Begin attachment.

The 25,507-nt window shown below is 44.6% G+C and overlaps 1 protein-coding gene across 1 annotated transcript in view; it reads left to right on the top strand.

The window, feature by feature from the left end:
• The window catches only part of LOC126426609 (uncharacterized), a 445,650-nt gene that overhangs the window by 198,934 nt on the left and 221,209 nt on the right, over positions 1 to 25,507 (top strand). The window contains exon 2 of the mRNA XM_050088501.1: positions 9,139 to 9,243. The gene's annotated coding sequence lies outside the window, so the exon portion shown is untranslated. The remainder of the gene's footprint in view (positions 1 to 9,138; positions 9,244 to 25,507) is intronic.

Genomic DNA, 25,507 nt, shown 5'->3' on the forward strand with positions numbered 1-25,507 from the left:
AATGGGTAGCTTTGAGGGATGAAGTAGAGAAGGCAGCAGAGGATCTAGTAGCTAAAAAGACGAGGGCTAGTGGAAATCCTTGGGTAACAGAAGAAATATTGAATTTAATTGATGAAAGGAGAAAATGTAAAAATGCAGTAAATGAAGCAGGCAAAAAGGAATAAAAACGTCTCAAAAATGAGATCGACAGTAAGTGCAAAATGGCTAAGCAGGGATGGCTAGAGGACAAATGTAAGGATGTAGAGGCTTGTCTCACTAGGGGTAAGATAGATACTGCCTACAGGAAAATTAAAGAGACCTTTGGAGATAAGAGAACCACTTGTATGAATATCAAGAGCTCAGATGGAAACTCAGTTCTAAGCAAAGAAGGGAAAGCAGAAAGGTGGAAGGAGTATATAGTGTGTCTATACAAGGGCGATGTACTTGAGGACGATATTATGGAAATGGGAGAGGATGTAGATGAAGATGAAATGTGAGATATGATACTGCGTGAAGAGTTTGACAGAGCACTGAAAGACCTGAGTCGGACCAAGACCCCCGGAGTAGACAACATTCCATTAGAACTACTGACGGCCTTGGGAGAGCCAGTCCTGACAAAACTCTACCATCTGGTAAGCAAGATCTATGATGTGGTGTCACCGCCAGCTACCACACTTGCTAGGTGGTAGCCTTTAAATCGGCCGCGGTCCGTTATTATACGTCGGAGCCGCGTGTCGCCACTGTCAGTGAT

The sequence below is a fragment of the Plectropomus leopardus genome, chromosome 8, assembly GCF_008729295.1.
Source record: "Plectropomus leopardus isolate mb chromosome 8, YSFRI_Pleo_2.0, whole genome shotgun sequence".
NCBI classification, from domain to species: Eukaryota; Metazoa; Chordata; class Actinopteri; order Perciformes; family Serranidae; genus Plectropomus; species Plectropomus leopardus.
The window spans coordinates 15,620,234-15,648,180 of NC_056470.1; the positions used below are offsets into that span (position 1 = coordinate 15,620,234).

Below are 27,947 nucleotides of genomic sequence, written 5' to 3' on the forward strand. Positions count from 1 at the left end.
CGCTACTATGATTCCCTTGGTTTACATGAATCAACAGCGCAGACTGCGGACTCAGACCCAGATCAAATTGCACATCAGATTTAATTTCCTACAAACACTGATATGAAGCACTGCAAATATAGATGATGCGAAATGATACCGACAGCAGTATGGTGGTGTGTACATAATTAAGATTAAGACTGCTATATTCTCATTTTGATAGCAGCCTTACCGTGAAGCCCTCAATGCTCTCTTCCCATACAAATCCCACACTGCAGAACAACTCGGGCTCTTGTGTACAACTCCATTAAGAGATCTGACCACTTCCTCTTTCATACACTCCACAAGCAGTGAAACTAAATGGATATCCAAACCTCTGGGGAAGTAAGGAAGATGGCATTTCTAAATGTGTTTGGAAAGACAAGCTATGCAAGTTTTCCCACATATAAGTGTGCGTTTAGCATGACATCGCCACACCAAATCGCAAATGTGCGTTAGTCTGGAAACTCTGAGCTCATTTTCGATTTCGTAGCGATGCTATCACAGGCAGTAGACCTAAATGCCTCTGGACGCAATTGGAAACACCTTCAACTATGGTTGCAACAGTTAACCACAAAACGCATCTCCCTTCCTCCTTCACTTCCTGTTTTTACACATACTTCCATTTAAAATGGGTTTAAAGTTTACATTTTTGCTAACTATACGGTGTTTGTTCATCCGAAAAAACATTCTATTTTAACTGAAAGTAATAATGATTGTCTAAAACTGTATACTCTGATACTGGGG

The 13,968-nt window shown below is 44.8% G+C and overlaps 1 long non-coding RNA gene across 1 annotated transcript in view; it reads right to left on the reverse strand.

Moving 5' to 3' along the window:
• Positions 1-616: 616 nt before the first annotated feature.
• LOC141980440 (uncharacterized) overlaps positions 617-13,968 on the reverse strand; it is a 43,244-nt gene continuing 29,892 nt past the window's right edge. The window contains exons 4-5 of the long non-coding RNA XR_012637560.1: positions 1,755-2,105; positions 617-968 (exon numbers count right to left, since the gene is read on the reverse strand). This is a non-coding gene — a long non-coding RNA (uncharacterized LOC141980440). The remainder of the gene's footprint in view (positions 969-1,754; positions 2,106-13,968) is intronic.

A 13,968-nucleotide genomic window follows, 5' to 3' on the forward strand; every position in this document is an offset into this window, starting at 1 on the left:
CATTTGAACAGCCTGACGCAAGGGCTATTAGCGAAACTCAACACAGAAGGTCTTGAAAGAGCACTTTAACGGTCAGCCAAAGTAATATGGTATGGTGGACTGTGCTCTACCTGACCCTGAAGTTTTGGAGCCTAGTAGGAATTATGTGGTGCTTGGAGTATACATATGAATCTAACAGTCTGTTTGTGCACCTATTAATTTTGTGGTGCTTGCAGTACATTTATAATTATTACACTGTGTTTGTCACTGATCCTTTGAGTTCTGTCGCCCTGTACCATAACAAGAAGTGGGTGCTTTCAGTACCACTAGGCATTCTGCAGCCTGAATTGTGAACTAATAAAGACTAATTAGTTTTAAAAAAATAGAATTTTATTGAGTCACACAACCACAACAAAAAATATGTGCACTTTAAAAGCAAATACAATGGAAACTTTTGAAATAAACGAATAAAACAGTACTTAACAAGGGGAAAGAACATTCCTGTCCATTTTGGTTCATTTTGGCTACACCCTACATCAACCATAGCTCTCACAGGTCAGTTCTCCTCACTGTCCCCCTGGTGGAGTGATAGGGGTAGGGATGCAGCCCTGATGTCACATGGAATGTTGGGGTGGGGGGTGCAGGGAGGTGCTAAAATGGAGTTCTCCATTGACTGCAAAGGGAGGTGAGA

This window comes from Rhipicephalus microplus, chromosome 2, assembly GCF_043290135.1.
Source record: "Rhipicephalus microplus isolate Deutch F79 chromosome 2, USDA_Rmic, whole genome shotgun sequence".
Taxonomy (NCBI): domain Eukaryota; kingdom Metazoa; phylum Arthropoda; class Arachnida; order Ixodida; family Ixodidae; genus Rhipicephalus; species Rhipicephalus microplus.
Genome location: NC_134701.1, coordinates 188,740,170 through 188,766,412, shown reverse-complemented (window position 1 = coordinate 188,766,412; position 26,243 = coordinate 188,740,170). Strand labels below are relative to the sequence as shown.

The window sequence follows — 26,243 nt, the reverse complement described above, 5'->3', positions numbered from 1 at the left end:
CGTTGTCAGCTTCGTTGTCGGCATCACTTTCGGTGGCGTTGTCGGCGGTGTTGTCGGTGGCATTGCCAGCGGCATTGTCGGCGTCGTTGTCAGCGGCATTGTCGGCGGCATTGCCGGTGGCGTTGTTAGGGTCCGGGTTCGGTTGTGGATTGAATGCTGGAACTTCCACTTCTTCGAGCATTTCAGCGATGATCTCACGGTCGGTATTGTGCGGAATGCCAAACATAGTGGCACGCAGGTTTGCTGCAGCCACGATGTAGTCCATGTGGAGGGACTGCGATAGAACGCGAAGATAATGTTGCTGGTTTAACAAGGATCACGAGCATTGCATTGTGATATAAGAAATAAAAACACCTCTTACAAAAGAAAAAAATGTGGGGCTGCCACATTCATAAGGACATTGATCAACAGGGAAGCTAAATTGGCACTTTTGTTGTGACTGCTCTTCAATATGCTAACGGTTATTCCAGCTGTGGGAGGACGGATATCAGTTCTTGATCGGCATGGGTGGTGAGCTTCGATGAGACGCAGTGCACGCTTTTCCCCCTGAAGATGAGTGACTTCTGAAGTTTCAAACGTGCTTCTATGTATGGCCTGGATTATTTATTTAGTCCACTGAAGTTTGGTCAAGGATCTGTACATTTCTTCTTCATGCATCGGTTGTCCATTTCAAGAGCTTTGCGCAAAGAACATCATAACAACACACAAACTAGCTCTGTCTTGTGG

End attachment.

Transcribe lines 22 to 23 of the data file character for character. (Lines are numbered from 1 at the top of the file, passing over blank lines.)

The window sequence follows — 26,243 nt, the reverse complement described above, 5'->3', positions numbered from 1 at the left end:
CGTTGTCAGCTTCGTTGTCGGCATCACTTTCGGTGGCGTTGTCGGCGGTGTTGTCGGTGGCATTGCCAGCGGCATTGTCGGCGTCGTTGTCAGCGGCATTGTCGGCGGCATTGCCGGTGGCGTTGTTAGGGTCCGGGTTCGGTTGTGGATTGAATGCTGGAACTTCCACTTCTTCGAGCATTTCAGCGATGATCTCACGGTCGGTATTGTGCGGAATGCCAAACATAGTGGCACGCAGGTTTGCTGCAGCCACGATGTAGTCCATGTGGAGGGACTGCGATAGAACGCGAAGATAATGTTGCTGGTTTAACAAGGATCACGAGCATTGCATTGTGATATAAGAAATAAAAACACCTCTTACAAAAGAAAAAAATGTGGGGCTGCCACATTCATAAGGACATTGATCAACAGGGAAGCTAAATTGGCACTTTTGTTGTGACTGCTCTTCAATATGCTAACGGTTATTCCAGCTGTGGGAGGACGGATATCAGTTCTTGATCGGCATGGGTGGTGAGCTTCGATGAGACGCAGTGCACGCTTTTCCCCCTGAAGATGAGTGACTTCTGAAGTTTCAAACGTGCTTCTATGTATGGCCTGGATTATTTATTTAGTCCACTGAAGTTTGGTCAAGGATCTGTACATTTCTTCTTCATGCATCGGTTGTCCATTTCAAGAGCTTTGCGCAAAGAACATCATAACAACACACAAACTAGCTCTGTCTTGTGG